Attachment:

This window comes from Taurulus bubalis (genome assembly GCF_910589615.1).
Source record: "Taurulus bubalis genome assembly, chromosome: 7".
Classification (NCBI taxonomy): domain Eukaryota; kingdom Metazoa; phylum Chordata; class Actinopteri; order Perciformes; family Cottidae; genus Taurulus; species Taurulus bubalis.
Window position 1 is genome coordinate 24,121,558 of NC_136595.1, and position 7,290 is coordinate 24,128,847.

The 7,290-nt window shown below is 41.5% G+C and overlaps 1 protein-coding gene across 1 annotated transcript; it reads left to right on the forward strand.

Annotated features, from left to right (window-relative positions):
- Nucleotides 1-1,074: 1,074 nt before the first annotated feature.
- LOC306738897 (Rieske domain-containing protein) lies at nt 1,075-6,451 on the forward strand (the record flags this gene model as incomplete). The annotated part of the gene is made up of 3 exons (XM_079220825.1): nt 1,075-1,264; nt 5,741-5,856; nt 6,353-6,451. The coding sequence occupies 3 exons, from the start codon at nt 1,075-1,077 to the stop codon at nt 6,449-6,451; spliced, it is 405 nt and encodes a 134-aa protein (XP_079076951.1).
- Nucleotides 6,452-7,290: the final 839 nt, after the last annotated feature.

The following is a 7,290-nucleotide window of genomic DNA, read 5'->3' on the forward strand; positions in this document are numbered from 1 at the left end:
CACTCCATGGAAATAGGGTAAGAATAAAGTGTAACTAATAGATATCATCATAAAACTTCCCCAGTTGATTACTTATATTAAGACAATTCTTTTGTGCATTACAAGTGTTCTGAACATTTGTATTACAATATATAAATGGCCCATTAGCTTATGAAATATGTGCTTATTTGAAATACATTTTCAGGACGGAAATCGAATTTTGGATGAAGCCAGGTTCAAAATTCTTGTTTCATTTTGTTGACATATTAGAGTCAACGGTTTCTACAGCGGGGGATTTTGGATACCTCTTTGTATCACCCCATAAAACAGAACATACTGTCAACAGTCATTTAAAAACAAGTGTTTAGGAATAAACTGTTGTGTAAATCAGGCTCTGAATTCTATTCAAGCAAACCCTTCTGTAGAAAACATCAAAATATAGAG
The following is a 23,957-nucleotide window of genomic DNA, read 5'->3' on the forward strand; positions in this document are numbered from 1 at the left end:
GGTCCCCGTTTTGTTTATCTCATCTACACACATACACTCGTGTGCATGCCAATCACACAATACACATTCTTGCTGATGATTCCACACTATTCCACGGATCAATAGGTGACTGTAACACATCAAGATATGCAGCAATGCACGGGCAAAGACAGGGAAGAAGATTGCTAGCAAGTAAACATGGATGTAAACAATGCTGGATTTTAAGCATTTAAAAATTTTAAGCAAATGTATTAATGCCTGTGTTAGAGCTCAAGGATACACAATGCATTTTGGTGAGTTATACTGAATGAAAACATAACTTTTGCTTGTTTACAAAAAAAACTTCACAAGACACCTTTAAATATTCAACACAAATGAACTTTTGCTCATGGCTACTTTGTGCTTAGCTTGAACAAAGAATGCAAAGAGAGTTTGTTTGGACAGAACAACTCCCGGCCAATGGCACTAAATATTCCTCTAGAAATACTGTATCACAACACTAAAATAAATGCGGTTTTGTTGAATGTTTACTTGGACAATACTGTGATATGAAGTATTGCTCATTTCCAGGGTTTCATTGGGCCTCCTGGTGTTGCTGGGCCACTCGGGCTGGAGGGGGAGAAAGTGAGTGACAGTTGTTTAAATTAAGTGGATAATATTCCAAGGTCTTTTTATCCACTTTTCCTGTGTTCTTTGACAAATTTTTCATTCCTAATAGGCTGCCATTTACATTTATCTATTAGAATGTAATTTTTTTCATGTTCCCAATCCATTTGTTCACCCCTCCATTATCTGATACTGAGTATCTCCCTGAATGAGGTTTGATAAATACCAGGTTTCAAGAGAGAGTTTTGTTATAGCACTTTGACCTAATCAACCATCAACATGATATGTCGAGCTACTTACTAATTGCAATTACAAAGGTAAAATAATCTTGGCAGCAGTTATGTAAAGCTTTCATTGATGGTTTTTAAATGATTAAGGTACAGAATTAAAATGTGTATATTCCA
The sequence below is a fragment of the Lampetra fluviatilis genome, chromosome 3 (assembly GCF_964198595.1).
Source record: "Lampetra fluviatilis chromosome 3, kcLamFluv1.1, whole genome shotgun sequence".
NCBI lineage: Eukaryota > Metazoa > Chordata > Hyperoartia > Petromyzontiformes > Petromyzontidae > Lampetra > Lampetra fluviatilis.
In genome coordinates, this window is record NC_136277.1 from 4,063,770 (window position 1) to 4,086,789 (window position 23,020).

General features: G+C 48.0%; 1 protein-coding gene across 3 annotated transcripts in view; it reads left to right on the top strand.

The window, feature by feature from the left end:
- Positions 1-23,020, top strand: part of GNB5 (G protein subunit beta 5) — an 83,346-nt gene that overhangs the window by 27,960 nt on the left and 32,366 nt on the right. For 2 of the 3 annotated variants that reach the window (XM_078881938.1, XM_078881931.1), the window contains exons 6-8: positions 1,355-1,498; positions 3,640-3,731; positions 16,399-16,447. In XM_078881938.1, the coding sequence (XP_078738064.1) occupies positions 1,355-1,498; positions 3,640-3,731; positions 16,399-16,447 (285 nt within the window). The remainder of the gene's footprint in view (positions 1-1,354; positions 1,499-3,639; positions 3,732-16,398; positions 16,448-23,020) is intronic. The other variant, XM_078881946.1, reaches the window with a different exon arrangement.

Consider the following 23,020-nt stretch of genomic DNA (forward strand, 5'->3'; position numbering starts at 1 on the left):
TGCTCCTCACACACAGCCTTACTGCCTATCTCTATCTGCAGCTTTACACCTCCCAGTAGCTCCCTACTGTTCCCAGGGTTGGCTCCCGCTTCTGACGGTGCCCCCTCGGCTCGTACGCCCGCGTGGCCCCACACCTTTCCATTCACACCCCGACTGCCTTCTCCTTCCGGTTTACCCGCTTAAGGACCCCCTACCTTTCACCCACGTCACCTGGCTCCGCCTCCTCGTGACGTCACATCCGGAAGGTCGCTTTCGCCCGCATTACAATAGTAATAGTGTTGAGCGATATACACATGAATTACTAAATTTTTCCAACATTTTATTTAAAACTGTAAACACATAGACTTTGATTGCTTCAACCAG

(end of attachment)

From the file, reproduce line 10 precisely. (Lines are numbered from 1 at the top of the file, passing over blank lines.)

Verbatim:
The following is a 7,290-nucleotide window of genomic DNA, read 5'->3' on the forward strand; positions in this document are numbered from 1 at the left end: